Description

ELCR is a resource for all groups and individuals who strive to preserve open land for equestrian use.

ELCR provides direct assistance to individuals and groups working to preserve land for equestrian use, whether publically or privately held. It assists horse people across the country to identify all of the resources available to them and to maximize their potential for success, offers advise about how to be anchored by strong, local equestrian interests, to develop creative partnerships that include local conservation and other user groups, to be environmentally responsible and financially sustainable over the long run, and to take action to provide permanent access for equestrians.

Based in Elizabeth, Illinois, the staff of the national office fields telephone calls and e-mails and sends out countless packets of information. "Every day brings a different challenge," says Executive Director Kandee Haertel. "The phone rings and we go into action. Almost every call requests assistance of some type - how to build a trail, who to contact about ?whatever,? or a request to supply information regarding particular circumstances. Each situation is unique to that specific location, but most inquiries have similarities." By similarities, Haertel is referring to the common thread that horse owners face across the country, such as government procedures and compatibility issues with other land users.

Over the years, the Equestrian Land Conservation Resource has established itself as a credible organization with a valid and urgent message regarding the need for land conservation and the role equestrians can play in this effort. People are beginning to hear this message. The groundwork has been laid for solid, effective communication, and the doors opened for interaction among diverse groups of equestrians and other open space and trail users.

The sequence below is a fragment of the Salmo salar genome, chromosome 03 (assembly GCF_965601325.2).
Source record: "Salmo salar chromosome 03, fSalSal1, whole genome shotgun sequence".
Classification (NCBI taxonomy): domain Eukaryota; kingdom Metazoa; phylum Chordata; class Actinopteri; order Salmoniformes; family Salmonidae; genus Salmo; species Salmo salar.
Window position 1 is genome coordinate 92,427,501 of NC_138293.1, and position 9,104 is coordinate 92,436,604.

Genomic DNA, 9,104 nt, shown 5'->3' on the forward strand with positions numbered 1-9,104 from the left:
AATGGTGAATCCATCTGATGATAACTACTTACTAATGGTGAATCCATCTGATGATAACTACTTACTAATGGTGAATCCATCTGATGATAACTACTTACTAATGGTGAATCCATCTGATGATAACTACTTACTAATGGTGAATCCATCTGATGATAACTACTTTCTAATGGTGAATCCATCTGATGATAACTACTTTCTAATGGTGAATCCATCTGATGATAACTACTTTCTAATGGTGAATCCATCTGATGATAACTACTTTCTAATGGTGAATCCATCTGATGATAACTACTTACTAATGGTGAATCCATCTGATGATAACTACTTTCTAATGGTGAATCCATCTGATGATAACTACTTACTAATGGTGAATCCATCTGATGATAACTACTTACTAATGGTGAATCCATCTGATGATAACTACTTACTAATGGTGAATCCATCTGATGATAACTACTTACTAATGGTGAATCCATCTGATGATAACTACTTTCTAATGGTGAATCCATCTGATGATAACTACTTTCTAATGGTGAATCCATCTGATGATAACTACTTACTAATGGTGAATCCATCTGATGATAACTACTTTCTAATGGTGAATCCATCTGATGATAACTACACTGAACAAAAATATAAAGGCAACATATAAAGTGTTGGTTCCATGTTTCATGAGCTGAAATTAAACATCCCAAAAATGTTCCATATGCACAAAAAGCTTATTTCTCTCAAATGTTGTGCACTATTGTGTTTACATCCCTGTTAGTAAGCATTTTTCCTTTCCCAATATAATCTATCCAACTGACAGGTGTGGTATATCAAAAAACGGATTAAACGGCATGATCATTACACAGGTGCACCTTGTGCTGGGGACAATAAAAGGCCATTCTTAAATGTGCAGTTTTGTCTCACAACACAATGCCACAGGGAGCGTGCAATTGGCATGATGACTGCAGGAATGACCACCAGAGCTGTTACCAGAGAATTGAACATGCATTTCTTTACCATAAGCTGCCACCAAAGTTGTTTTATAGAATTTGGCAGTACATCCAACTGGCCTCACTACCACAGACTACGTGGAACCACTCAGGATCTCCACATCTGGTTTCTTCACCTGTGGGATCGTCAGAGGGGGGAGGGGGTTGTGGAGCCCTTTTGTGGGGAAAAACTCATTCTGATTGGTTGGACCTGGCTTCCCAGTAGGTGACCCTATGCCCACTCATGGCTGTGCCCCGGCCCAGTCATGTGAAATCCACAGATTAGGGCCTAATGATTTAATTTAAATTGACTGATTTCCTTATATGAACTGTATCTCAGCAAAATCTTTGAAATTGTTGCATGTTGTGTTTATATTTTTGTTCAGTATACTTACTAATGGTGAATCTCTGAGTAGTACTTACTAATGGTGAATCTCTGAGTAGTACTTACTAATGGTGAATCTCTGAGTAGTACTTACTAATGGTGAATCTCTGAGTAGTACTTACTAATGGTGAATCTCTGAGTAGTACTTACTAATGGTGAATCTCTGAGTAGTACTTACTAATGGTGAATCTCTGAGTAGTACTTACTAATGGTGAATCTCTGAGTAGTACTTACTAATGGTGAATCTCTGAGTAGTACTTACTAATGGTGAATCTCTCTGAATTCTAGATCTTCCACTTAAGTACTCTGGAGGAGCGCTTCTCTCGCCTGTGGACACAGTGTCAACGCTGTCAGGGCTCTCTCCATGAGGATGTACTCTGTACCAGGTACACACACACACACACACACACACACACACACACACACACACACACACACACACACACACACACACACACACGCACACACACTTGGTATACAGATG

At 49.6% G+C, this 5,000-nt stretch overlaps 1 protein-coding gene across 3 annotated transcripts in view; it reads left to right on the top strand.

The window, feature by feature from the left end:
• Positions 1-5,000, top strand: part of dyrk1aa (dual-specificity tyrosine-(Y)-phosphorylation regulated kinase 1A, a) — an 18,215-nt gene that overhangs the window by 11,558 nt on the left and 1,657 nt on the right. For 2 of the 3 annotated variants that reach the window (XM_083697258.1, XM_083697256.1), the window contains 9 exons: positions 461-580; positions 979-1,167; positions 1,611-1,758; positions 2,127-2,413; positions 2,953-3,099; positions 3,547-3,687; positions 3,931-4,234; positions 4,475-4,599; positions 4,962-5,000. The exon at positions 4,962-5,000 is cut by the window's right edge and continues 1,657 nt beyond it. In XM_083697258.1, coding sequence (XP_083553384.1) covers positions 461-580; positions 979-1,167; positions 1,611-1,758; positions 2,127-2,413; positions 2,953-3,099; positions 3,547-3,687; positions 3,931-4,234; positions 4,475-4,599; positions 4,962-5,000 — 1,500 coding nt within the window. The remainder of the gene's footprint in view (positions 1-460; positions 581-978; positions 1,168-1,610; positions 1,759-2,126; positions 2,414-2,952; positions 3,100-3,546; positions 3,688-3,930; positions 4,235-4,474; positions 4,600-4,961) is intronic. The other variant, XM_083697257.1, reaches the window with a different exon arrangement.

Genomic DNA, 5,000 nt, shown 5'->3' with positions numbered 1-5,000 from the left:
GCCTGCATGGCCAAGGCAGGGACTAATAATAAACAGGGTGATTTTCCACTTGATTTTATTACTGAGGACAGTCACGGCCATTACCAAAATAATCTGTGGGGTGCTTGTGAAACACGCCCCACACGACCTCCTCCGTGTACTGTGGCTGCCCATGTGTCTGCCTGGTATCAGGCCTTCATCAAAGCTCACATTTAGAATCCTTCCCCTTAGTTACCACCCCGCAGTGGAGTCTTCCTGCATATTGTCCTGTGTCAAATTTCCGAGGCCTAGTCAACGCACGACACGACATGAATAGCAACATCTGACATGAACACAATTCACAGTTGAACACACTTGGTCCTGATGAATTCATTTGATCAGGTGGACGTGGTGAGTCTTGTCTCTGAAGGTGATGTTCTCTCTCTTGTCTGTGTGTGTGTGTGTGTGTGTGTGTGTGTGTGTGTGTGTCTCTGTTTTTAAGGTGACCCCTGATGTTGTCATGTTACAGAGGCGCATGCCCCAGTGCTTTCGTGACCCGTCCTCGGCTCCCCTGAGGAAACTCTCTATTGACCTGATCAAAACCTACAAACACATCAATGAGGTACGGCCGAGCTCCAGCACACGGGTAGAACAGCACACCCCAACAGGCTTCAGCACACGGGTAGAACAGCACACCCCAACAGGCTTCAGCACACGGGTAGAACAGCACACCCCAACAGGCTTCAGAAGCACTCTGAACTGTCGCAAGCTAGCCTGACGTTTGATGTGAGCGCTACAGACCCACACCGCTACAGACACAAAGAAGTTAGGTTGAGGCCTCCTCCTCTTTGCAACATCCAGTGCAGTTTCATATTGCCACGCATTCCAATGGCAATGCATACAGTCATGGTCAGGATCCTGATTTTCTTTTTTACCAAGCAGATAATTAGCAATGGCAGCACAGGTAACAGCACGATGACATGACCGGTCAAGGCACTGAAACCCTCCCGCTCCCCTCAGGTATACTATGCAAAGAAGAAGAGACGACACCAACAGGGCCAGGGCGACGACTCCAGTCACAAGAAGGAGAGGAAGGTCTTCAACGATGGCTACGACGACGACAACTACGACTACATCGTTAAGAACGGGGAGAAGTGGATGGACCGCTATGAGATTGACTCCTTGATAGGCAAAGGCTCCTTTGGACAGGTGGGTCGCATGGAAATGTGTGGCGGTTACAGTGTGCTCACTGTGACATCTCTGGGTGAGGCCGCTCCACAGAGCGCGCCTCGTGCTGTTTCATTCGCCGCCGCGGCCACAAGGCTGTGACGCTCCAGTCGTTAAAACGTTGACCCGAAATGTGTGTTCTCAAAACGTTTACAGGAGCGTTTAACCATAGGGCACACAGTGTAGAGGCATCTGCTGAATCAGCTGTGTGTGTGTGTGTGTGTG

Horse owners, as a group, face many challenges in preserving and protecting land. Although the horse community is a major economic entity, and although equestrians throughout the country face the impending loss of their riding land, there is limited communication on the topic of how to preserve land for equestrian use among different groups within the horse industry. Mobilizing people at the grassroots level is often difficult, as individuals and equestrian groups often are not oriented toward activism. Action is most effective at the local level, where obtaining information about land use policies, liability, easements, trusts, stewardship/impact issues and the rights of all involved can be daunting. Pressures from development and/or competing uses often compound land protection challenges.

ELCR does not directly influence or lobby for policy changes. Rather, it works within the equestrian and conservation communities to raise awareness about land protection issues. This, in turn, results in grassroots initiatives. The most successful and long lasting initiatives are the result of local action by equestrians. However, many local individuals and groups simply do not have the knowledge of how to proceed and often languish or even fail to proceed. As a resource, ELCR is filling this gap in the equestrian community?s knowledge and effectiveness.